Nottingham’s annual Christmas Market was short-lived after being overwhelmed by large crowds on its opening night. The Nottingham City Council decided to close the event down 3 weeks ahead of schedule, in the interest of safety.

Nottingham residents were certainly in the Christmas spirit, as large crowds swarmed the Mellor’s Group event. Efforts had been made to ensure that the market was covid-secure, but these made little difference against the immense crowds.

With the jubilations running high, the tier 3 city almost seemed to forget about the deadly threat of coronavirus.

After only initially closing temporarily, a joint statement from the City Council and Mellors Group announced that it would shut indefinitely after a “strong city centre footfall” had been observed.

“The views being expressed both for and against are very important to us and we have listened carefully. The decision to go ahead with the market was not taken lightly nor has the decision to close.” They also added that they were “sorry it has not worked out.”

The Christmas Market usually runs for 3 weeks, from December 5th, up until Christmas Eve. This year, the behaviour and antics of a small minority meant that this year’s events was only able to last mere hours.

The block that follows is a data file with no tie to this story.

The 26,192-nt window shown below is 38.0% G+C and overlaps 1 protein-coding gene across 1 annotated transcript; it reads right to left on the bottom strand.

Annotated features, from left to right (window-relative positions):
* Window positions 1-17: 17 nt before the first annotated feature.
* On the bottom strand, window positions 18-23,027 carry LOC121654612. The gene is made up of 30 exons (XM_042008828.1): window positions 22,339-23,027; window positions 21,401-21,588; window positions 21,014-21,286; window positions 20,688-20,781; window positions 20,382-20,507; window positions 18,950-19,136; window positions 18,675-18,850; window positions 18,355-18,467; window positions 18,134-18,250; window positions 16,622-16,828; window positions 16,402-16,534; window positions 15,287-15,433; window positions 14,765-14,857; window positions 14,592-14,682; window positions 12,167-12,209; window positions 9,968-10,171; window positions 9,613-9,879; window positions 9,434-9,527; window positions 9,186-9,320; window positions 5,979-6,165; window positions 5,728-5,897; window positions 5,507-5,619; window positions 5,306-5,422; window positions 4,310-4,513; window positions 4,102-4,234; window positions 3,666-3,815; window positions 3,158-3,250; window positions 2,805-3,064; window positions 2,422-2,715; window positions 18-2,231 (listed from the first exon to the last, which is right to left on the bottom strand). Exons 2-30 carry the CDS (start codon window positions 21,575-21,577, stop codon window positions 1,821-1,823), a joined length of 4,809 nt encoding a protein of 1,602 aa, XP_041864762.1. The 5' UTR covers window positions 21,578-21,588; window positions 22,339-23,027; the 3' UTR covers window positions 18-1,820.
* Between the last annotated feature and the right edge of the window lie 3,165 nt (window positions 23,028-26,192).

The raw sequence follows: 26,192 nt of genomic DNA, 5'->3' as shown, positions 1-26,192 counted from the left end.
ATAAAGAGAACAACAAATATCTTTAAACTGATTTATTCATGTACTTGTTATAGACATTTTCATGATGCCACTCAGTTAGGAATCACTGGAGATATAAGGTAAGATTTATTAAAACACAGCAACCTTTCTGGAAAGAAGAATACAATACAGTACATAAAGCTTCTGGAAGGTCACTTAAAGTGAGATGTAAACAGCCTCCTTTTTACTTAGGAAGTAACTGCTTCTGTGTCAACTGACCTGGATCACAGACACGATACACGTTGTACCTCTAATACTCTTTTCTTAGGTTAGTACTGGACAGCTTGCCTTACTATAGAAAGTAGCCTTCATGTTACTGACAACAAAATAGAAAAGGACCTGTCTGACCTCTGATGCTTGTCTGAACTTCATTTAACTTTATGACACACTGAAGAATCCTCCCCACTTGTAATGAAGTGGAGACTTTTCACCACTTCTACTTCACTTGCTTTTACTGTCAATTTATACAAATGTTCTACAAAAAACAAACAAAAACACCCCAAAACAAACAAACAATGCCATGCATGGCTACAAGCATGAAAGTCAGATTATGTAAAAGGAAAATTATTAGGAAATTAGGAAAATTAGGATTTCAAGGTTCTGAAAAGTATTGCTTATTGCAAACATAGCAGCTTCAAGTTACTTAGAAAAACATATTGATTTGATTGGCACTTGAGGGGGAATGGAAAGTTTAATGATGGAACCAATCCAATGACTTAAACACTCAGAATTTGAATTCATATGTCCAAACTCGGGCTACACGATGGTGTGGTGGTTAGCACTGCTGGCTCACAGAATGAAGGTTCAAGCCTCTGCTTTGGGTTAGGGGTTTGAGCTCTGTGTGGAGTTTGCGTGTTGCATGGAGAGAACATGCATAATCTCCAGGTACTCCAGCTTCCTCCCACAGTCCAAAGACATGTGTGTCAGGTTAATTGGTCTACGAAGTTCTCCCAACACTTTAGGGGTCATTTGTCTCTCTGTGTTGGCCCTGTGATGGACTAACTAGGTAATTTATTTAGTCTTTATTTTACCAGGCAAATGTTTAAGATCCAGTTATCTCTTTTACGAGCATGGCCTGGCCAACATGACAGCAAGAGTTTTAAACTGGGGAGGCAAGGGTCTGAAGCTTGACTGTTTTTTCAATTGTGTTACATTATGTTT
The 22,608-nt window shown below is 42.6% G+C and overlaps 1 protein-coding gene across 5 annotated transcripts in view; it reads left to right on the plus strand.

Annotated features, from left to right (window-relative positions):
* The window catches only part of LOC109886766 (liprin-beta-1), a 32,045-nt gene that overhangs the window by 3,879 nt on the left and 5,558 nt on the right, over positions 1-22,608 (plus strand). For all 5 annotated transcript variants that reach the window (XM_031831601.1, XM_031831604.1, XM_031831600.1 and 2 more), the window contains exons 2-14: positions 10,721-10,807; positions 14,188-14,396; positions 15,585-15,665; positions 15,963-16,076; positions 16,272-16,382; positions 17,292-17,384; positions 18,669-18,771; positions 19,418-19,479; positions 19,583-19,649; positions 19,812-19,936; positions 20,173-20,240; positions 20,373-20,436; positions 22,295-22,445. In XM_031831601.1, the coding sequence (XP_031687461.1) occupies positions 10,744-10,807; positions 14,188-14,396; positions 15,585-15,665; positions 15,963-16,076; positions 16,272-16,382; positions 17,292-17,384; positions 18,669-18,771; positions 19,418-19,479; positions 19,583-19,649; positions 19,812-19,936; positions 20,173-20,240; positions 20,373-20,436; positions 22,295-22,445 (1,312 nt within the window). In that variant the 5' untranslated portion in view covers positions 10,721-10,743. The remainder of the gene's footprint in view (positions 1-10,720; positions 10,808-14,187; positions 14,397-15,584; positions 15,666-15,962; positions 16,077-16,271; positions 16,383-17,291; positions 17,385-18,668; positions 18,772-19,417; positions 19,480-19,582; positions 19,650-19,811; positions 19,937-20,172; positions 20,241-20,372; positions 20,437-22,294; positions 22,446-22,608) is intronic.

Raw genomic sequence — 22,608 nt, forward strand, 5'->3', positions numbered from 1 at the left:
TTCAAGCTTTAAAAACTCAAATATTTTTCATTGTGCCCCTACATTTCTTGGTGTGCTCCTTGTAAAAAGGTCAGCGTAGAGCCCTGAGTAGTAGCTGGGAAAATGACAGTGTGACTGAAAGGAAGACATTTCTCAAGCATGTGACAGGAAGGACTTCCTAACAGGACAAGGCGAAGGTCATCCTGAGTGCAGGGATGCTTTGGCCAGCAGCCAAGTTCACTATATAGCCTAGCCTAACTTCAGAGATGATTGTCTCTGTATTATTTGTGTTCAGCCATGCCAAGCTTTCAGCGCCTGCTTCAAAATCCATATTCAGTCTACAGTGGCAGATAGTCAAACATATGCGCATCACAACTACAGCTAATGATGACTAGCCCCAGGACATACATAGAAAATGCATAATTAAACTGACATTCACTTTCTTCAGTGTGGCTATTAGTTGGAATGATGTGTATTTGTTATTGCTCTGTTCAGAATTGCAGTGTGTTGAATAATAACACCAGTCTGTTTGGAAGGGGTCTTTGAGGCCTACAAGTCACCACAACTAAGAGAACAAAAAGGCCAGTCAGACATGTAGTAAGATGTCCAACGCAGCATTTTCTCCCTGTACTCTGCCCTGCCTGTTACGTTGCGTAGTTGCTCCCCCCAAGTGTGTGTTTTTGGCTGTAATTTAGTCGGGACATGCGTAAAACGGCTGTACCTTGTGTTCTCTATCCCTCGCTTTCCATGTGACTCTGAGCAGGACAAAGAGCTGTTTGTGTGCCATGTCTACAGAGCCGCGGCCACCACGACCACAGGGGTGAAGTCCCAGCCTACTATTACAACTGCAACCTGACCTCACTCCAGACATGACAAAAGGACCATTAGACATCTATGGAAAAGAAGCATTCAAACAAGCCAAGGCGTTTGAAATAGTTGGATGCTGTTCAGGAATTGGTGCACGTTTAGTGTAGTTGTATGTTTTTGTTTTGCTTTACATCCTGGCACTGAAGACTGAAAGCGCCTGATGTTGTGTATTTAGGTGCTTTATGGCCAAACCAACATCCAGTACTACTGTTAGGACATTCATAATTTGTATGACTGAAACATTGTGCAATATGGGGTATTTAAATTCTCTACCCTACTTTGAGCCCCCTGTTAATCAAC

Market traders were told to pack away the following day and have been offered little to no support in the fallout of the market’s closure.

Many people were critical over the City Council’s decision to allow the Christmas market to be greenlit in the first place. Despite there being no ice rink or bars this year, the market was still set to attract the masses, which was proven indefinitely from its opening night.

 

A disregard for social distancing has now meant the market has had to close early

Normally running all the way up until Christmas Eve, the Christmas Market is typically a fruitful time of year for traders. This year, however, business owners are set for a quiet festive period as they are forced to dismantle their stalls early.

Jack Williams, who runs a phone case stall, expressed his disappointment following the news that the market was shutting early: “It’s been very frustrating, obviously. I’ve pumped a lot of time, a lot of effort and a lot of money in to this”. I’ve dropped other work and other events to come here, it’s a nightmare.”

 “I’ve dropped other work and other events to come here, it’s a nightmare.”

Mr Williams is one of several traders that relied on the market for paramount revenue in the run up to Christmas. While the premature closure means that he will be leaving empty-handed, he does not place the blame on the people of Nottingham.

Hindsight certainly suggests that the best method of preventing transmission would have been to firmly cancel one of Nottingham’s most highly anticipated events of the year. Instead, the attempt to create a Covid-secure event to lift its residents’ spirits has now resulted in a bitter ending.